CLYDE RIVER - A rainstorm on the weekend that caused heavy precipitation in P.E.I. also brought some debate over the environmental effects of a highway realignment project.
A video showing runoff from the construction site going down into the Clyde River during the storm generated thousands of views on social media.
Borden-Kinkora MLA Jamie Fox shared the video on his Facebook and Twitter.
He said he was given the video from someone who noticed the river had turned completely red during the storm.
“(I was) disgusted,” said Fox, adding others who have seen the video have shared similar sentiments. “They’re upset. There are farmers weighing into it saying ‘we’re always the bad guys but nobody goes after these guys’.”
Fox also called for a halt of construction until the incident was investigated.
“This project should be stopped immediately to ensure no damage is done to the environment,” said Fox, who added that he spoke with Environment Minister Richard Brown at a function that evening. “His comment was ‘we’re looking at it’.”
The Guardian reached out to both the provincial department of transportation, infrastructure and energy and the department of communities, land and environment for comment.
A statement from the province said, in anticipation of the heavy rain, late last week staff had installed a sediment trap, secured a silt fence and bermed approach roads to the river.
“Staff were on-site throughout the day Saturday and noted the environmental controls were working to reduce the sediment,” said the statement, adding that samples were also taken to monitor. “We will evaluate the results and take additional action if needed.”
Fox said more preparation should have been done to prepare for the storm.
“We have one of the largest construction projects on the Island… I did not see one sign of due diligence by the company to prevent this,” he said. “I think the department is turning a blind eye.”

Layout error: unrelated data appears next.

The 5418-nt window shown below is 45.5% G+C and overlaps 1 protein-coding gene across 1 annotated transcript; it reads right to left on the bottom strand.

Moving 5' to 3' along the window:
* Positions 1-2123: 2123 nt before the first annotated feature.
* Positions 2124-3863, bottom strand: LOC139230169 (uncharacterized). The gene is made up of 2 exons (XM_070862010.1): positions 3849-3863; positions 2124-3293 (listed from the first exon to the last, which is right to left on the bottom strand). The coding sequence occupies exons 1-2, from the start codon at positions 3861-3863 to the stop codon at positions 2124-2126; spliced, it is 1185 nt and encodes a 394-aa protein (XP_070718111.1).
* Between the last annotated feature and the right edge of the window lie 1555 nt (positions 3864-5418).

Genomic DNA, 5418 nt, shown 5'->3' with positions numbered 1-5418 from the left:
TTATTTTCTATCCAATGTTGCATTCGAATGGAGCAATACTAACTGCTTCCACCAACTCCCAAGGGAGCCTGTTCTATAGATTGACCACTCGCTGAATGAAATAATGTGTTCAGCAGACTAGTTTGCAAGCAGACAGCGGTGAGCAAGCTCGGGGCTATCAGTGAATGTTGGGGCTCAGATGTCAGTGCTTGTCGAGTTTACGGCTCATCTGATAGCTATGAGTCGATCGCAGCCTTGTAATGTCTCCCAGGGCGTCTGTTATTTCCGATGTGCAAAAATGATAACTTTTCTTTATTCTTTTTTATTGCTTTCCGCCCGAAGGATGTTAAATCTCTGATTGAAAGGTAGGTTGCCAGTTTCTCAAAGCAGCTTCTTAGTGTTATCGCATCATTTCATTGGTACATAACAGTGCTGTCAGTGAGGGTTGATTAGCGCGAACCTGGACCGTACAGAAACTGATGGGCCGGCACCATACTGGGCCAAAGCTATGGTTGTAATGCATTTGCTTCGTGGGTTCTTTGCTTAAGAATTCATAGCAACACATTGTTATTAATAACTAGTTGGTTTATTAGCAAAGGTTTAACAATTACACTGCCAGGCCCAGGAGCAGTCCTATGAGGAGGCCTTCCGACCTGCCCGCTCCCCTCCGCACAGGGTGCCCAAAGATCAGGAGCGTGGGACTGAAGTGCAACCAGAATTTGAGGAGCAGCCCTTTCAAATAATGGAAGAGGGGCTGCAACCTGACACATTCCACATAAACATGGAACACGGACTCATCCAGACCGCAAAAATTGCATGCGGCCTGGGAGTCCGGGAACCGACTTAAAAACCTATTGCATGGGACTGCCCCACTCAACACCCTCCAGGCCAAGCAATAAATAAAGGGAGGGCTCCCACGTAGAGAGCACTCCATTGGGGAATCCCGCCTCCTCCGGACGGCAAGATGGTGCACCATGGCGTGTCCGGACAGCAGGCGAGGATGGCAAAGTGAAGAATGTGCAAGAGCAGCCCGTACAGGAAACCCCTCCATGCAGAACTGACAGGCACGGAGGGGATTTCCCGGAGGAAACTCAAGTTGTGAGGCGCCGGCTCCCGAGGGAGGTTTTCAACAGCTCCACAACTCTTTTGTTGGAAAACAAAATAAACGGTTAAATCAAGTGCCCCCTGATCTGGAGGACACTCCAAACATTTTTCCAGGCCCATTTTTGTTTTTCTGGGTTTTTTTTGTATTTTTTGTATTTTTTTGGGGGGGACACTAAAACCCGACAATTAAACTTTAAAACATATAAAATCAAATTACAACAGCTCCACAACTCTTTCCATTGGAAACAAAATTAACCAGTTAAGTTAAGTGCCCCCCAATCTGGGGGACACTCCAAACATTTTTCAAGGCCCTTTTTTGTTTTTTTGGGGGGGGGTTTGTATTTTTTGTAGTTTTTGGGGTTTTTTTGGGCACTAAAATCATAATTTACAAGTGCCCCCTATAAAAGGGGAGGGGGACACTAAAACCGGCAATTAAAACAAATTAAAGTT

Daryl Guignion, technical advisor for Central Queens Wildlife Federation, said while he had not seen the video he heard concerns of the amount of sediment making its way to the river.
Guignion said he had to take some of the responsibility because work being done to improve the river likely contributed to Saturday’s runoff.
The province has been working with local watersheds to re-route the river and create deeper pools to help restore the area’s fish population.
“That probably contributed to some of the sediment to the river. You could say they should have lined the whole thing with grass, but it would have been a formidable chore because it’s so steep,” said Guignion, who described Saturday’s incident as ‘a little bit of pain for future gain.’ “It’s one of those things, perhaps it’s a bit of harm initially but an enormous amount of gain in years down the road.”
Guignion said the improvements are to help combat the “enormous” quantities of sediment that have come down the river in the past number of years which have caused fish populations to decline.
“We not only expect to see an increase of fish species but we also want to see a very renewed buffer zone with all kinds of trees planted and a reduction in the amount of silt coming down,” he said. “Right now, at low tide, you can’t even float a canoe from the (Clyde River) down to the West River… there’s no channel there, it’s filled in all the way.”
Saturday saw most areas of P.E.I. receive at least 50 mm of rain, with preliminary numbers from Environment Canada recording 132 mm in Borden.
The rainstorm also caused several roads in Charlottetown to be barricaded due to flooding. A spokesperson with the province’s department of transportation said they had not received any reports of damage or closures on provincial roads.
Rainfall amounts for P.E.I. Saturday (preliminary numbers provided by Environment Canada)
Maple Plains — 73 mm
St. Peter’s Bay — 64 mm
Harrington — 61 mm
Charlottetown Airport — 53 mm
Stanhope — 53 mm
Summerside — 38 mm
Souris — 64 mm
Naufrage — 56 mm
Elm Wood — 54 mm
Borden — 132 mm